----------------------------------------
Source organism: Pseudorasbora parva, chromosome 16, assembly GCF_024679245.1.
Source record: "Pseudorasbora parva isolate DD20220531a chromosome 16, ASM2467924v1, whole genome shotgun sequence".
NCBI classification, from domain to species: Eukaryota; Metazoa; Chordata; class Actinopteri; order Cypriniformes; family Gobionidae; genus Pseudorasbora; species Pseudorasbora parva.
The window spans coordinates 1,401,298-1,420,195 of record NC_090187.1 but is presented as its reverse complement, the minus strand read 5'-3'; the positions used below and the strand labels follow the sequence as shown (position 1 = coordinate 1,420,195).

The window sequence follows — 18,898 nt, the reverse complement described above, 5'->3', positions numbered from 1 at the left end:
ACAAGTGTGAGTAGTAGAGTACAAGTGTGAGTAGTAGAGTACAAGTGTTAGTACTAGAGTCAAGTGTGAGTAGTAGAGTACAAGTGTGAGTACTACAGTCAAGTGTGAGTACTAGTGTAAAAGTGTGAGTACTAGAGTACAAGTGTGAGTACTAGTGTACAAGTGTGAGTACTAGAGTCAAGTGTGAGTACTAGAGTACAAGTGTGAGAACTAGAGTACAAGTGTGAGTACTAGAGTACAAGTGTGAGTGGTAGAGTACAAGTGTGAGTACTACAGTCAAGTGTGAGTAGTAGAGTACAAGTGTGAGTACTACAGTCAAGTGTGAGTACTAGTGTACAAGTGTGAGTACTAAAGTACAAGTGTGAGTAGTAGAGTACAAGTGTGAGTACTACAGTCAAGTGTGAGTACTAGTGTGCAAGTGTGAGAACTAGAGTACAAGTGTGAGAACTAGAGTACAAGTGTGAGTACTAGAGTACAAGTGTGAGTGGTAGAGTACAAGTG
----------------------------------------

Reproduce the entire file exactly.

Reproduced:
Source organism: Pseudorasbora parva, chromosome 16, assembly GCF_024679245.1.
Source record: "Pseudorasbora parva isolate DD20220531a chromosome 16, ASM2467924v1, whole genome shotgun sequence".
NCBI classification, from domain to species: Eukaryota; Metazoa; Chordata; class Actinopteri; order Cypriniformes; family Gobionidae; genus Pseudorasbora; species Pseudorasbora parva.
The window spans coordinates 1,401,298-1,420,195 of record NC_090187.1 but is presented as its reverse complement, the minus strand read 5'-3'; the positions used below and the strand labels follow the sequence as shown (position 1 = coordinate 1,420,195).

The window sequence follows — 18,898 nt, the reverse complement described above, 5'->3', positions numbered from 1 at the left end:
ACAAGTGTGAGTAGTAGAGTACAAGTGTGAGTAGTAGAGTACAAGTGTTAGTACTAGAGTCAAGTGTGAGTAGTAGAGTACAAGTGTGAGTACTACAGTCAAGTGTGAGTACTAGTGTAAAAGTGTGAGTACTAGAGTACAAGTGTGAGTACTAGTGTACAAGTGTGAGTACTAGAGTCAAGTGTGAGTACTAGAGTACAAGTGTGAGAACTAGAGTACAAGTGTGAGTACTAGAGTACAAGTGTGAGTGGTAGAGTACAAGTGTGAGTACTACAGTCAAGTGTGAGTAGTAGAGTACAAGTGTGAGTACTACAGTCAAGTGTGAGTACTAGTGTACAAGTGTGAGTACTAAAGTACAAGTGTGAGTAGTAGAGTACAAGTGTGAGTACTACAGTCAAGTGTGAGTACTAGTGTGCAAGTGTGAGAACTAGAGTACAAGTGTGAGAACTAGAGTACAAGTGTGAGTACTAGAGTACAAGTGTGAGTGGTAGAGTACAAGTG